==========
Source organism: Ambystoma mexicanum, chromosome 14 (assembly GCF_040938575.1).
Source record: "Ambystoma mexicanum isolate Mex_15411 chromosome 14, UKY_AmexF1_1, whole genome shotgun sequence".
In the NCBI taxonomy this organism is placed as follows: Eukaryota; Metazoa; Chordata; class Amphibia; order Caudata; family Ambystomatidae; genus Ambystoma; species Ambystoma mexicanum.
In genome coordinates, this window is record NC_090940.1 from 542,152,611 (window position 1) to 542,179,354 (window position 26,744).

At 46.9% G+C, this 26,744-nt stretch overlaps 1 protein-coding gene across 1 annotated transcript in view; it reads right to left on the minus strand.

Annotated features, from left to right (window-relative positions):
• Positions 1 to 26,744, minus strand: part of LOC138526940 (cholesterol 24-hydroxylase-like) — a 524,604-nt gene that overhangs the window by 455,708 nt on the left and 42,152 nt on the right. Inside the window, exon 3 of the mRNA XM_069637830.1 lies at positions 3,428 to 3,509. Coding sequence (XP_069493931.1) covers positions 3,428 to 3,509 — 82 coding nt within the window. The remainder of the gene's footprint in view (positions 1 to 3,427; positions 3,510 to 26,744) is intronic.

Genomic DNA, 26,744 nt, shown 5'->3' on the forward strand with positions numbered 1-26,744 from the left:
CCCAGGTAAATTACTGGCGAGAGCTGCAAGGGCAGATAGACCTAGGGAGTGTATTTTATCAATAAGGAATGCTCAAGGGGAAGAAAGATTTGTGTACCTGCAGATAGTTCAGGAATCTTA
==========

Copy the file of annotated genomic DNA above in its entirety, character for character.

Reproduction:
Source organism: Ambystoma mexicanum, chromosome 14 (assembly GCF_040938575.1).
Source record: "Ambystoma mexicanum isolate Mex_15411 chromosome 14, UKY_AmexF1_1, whole genome shotgun sequence".
In the NCBI taxonomy this organism is placed as follows: Eukaryota; Metazoa; Chordata; class Amphibia; order Caudata; family Ambystomatidae; genus Ambystoma; species Ambystoma mexicanum.
In genome coordinates, this window is record NC_090940.1 from 542,152,611 (window position 1) to 542,179,354 (window position 26,744).

At 46.9% G+C, this 26,744-nt stretch overlaps 1 protein-coding gene across 1 annotated transcript in view; it reads right to left on the minus strand.

Annotated features, from left to right (window-relative positions):
• Positions 1 to 26,744, minus strand: part of LOC138526940 (cholesterol 24-hydroxylase-like) — a 524,604-nt gene that overhangs the window by 455,708 nt on the left and 42,152 nt on the right. Inside the window, exon 3 of the mRNA XM_069637830.1 lies at positions 3,428 to 3,509. Coding sequence (XP_069493931.1) covers positions 3,428 to 3,509 — 82 coding nt within the window. The remainder of the gene's footprint in view (positions 1 to 3,427; positions 3,510 to 26,744) is intronic.

Genomic DNA, 26,744 nt, shown 5'->3' on the forward strand with positions numbered 1-26,744 from the left:
CCCAGGTAAATTACTGGCGAGAGCTGCAAGGGCAGATAGACCTAGGGAGTGTATTTTATCAATAAGGAATGCTCAAGGGGAAGAAAGATTTGTGTACCTGCAGATAGTTCAGGAATCTTA